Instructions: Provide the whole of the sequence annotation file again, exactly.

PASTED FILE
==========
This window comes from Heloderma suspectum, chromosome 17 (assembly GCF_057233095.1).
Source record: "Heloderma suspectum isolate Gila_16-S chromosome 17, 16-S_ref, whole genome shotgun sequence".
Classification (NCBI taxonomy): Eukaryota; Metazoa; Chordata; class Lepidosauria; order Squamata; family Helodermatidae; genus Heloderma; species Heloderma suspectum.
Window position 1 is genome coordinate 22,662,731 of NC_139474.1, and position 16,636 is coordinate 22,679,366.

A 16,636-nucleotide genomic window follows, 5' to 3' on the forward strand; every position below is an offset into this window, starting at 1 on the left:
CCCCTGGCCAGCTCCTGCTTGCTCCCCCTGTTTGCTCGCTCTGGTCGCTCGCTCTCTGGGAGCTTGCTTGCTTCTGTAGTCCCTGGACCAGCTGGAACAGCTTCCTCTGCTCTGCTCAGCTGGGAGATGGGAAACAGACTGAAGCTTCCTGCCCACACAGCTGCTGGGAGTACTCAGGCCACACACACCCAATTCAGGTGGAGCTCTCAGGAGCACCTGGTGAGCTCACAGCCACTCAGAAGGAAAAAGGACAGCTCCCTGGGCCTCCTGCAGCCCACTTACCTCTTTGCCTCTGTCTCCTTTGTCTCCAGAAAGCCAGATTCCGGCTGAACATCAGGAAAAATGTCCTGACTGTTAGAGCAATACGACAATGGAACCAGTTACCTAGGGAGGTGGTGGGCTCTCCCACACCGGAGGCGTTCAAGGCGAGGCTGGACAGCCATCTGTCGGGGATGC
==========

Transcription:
This window comes from Heloderma suspectum, chromosome 17 (assembly GCF_057233095.1).
Source record: "Heloderma suspectum isolate Gila_16-S chromosome 17, 16-S_ref, whole genome shotgun sequence".
Classification (NCBI taxonomy): Eukaryota; Metazoa; Chordata; class Lepidosauria; order Squamata; family Helodermatidae; genus Heloderma; species Heloderma suspectum.
Window position 1 is genome coordinate 22,662,731 of NC_139474.1, and position 16,636 is coordinate 22,679,366.

A 16,636-nucleotide genomic window follows, 5' to 3' on the forward strand; every position below is an offset into this window, starting at 1 on the left:
CCCCTGGCCAGCTCCTGCTTGCTCCCCCTGTTTGCTCGCTCTGGTCGCTCGCTCTCTGGGAGCTTGCTTGCTTCTGTAGTCCCTGGACCAGCTGGAACAGCTTCCTCTGCTCTGCTCAGCTGGGAGATGGGAAACAGACTGAAGCTTCCTGCCCACACAGCTGCTGGGAGTACTCAGGCCACACACACCCAATTCAGGTGGAGCTCTCAGGAGCACCTGGTGAGCTCACAGCCACTCAGAAGGAAAAAGGACAGCTCCCTGGGCCTCCTGCAGCCCACTTACCTCTTTGCCTCTGTCTCCTTTGTCTCCAGAAAGCCAGATTCCGGCTGAACATCAGGAAAAATGTCCTGACTGTTAGAGCAATACGACAATGGAACCAGTTACCTAGGGAGGTGGTGGGCTCTCCCACACCGGAGGCGTTCAAGGCGAGGCTGGACAGCCATCTGTCGGGGATGC